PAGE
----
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October 1961

Esophageal DiverticulaAssociated Neuromuscular Changes in the Esophagus

Author Affiliations

From the Division of Surgery and Department of Radiology, St. Luke's Hospital.

Arch Surg. 1961;83(4):525-533. doi:10.1001/archsurg.1961.01300160037005

The esophagus is a dynamic neuromuscular tube suspended in the chest between its muscular attachments in the neck above and the diaphragm and phrenicoesophageal ligament below. It is served by smooth and striated muscle divided into 2 layers and by enervation from the voluntary and involuntary nervous systems. It is a pressure-developing chamber that must work efficiently in pressure gradients ranging from atmospheric in the pharynx to negative in the chest to positive in the abdomen. Food is discharged into the esophagus by voluntary contraction of the pharyngeal muscles, and is then carried to the stomach by precise smooth muscle integration. Derangement of this integrated function may lead to the formation of esophageal diverticula.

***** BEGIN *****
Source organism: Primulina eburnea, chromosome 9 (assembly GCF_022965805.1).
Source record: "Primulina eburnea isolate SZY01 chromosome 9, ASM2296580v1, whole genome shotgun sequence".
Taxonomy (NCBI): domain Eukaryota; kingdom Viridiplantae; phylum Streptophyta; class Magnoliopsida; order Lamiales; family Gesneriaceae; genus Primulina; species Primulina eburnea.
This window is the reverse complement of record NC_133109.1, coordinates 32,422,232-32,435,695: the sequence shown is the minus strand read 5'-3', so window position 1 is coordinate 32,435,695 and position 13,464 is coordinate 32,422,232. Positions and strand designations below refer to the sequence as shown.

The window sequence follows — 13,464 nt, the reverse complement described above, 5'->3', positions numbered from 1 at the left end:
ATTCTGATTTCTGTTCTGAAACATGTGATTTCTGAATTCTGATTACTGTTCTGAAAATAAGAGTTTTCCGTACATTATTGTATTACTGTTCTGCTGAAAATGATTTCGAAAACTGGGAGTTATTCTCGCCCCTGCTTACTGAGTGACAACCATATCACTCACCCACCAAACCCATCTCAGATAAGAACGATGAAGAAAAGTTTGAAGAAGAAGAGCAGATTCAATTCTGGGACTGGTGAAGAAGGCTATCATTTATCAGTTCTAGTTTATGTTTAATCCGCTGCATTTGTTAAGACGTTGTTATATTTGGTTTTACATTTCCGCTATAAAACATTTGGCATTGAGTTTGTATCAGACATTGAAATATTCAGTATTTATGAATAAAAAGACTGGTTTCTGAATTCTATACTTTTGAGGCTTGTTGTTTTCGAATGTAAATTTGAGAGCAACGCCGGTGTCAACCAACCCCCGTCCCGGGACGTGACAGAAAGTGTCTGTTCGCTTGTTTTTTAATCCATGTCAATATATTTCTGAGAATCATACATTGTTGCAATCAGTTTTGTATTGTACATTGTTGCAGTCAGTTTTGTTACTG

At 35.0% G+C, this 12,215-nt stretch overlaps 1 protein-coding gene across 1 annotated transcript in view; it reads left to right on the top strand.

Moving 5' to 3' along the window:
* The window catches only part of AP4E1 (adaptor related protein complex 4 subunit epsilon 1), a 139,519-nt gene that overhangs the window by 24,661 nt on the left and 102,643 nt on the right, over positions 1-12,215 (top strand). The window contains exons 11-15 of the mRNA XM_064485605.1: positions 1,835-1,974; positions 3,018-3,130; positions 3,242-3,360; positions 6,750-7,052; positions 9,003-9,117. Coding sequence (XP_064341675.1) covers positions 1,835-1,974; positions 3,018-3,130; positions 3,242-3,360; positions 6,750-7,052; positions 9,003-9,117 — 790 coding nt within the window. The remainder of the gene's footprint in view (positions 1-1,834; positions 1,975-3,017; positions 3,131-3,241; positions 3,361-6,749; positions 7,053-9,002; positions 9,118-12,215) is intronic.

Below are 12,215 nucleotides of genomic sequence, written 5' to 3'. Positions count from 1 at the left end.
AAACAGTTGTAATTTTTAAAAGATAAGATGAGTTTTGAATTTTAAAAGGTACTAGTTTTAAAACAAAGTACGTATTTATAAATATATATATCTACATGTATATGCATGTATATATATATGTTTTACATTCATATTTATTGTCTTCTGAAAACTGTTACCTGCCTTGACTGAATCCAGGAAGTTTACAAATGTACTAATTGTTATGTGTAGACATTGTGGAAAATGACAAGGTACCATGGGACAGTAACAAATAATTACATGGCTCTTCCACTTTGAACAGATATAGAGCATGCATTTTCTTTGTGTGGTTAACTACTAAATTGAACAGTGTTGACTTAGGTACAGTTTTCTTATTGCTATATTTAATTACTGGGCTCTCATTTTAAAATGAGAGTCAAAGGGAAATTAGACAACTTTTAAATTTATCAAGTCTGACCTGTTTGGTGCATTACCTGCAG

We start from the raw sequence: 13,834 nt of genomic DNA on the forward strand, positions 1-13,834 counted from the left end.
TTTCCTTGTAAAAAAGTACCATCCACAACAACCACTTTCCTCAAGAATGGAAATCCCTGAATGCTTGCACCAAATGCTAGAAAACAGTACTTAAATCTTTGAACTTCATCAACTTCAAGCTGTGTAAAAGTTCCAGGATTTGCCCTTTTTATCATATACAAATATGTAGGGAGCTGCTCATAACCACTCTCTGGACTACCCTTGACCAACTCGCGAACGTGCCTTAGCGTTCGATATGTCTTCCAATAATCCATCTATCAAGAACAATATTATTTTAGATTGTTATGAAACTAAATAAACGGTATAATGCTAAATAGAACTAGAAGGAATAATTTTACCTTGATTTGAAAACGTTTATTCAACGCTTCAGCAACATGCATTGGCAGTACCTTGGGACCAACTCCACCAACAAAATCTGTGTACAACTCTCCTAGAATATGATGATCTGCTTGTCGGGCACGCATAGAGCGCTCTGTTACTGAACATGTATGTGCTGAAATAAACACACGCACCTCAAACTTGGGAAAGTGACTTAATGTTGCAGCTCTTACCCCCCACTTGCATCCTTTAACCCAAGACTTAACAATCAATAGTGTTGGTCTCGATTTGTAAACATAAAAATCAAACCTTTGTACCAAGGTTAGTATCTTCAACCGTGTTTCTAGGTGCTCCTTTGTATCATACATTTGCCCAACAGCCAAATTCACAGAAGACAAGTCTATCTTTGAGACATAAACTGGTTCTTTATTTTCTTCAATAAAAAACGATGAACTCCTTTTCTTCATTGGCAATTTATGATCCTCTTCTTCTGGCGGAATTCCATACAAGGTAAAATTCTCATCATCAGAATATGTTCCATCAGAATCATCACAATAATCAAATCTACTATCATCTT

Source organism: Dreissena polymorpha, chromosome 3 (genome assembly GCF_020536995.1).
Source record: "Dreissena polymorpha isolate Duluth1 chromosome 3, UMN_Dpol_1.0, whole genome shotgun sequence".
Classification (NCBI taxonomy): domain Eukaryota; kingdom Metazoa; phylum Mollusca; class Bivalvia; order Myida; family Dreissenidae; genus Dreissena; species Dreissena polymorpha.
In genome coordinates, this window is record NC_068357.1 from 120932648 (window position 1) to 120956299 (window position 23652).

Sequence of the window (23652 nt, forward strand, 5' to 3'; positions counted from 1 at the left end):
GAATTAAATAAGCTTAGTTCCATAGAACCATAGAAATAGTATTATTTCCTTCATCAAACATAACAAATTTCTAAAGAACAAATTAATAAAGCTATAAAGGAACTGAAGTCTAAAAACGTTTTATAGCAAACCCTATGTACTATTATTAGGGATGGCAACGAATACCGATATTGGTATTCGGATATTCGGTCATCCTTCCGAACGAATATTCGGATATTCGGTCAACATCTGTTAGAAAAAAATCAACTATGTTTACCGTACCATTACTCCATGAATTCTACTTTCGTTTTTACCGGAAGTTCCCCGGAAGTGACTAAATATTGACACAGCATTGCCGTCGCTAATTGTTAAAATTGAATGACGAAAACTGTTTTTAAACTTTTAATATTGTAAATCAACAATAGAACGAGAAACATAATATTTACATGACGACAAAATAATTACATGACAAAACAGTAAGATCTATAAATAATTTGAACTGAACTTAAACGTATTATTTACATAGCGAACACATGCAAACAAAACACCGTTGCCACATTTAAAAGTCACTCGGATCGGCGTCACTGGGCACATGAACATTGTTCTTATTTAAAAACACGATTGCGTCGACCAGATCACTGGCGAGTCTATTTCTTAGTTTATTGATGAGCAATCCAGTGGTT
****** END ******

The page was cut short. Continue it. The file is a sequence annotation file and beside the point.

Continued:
There has been much discussion related to the etiology of esophageal diverticula, but very little objective evidence for the standard theories of causation has been forthcoming. It is almost too elementary to mention that the usual

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